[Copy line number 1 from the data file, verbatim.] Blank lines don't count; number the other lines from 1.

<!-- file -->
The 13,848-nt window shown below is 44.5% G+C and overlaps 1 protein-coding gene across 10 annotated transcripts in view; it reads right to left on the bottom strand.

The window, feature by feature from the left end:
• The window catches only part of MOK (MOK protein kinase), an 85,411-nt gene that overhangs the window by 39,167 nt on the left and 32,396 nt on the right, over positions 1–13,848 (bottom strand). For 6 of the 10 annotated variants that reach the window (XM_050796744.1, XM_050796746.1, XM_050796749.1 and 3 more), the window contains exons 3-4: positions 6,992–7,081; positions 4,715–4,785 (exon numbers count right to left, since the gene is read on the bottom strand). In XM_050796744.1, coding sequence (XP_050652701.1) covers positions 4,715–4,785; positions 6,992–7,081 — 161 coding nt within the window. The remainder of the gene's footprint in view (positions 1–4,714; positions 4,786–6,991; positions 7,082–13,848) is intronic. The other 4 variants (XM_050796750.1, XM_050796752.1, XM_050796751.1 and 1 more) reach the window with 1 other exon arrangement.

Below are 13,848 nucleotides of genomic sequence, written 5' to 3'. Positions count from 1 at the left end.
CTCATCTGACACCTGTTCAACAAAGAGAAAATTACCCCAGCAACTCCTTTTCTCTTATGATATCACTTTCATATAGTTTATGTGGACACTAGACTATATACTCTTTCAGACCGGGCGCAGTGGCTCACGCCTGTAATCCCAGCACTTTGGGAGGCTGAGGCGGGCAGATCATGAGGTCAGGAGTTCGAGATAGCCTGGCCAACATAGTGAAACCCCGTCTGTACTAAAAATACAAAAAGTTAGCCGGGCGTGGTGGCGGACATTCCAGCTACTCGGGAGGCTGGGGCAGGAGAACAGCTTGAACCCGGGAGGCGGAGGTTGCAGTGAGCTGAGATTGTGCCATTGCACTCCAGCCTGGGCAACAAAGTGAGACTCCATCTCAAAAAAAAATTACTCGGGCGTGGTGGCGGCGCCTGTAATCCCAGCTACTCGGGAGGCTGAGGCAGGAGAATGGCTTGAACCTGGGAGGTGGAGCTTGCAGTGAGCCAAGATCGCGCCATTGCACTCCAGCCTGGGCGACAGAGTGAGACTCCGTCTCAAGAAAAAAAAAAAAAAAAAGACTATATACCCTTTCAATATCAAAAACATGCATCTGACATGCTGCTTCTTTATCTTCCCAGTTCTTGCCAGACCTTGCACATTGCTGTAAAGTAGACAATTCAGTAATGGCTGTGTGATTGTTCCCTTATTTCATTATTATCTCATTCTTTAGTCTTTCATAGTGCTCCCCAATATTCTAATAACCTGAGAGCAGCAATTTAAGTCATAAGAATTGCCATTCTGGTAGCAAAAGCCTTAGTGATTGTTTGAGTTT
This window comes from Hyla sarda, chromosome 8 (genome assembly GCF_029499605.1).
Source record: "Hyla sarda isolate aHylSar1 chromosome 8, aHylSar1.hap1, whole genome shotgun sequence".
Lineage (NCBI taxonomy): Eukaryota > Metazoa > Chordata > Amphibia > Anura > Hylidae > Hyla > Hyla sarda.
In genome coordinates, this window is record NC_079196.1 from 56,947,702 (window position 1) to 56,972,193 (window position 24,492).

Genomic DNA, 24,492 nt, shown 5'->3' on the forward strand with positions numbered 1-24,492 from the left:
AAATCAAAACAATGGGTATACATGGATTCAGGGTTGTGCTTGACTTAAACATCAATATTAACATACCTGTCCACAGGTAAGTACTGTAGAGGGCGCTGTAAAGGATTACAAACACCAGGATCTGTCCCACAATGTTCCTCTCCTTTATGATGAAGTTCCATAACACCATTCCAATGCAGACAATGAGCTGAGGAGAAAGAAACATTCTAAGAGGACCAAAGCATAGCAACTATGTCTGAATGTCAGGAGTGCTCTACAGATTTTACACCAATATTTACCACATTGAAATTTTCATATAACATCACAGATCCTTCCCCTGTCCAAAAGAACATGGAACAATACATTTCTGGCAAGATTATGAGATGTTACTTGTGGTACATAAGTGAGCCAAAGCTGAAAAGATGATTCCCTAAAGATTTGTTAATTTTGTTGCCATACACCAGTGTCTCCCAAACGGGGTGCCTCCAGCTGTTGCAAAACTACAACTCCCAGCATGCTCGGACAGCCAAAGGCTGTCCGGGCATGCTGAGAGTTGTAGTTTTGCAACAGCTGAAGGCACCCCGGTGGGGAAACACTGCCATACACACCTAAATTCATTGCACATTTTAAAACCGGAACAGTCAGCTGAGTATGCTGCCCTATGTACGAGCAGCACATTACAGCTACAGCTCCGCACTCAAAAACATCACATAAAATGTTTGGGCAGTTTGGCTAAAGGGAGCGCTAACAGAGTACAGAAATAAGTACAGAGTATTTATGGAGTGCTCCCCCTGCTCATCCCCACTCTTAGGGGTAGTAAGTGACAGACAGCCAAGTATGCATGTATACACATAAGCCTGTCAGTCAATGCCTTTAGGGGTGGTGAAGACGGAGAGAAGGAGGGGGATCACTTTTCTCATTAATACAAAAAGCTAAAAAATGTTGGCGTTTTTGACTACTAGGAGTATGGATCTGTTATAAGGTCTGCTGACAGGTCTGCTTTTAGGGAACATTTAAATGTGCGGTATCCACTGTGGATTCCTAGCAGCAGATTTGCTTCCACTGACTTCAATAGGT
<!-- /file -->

The 13,848-nt window shown below is 44.5% G+C and overlaps 1 protein-coding gene across 10 annotated transcripts in view; it reads right to left on the bottom strand.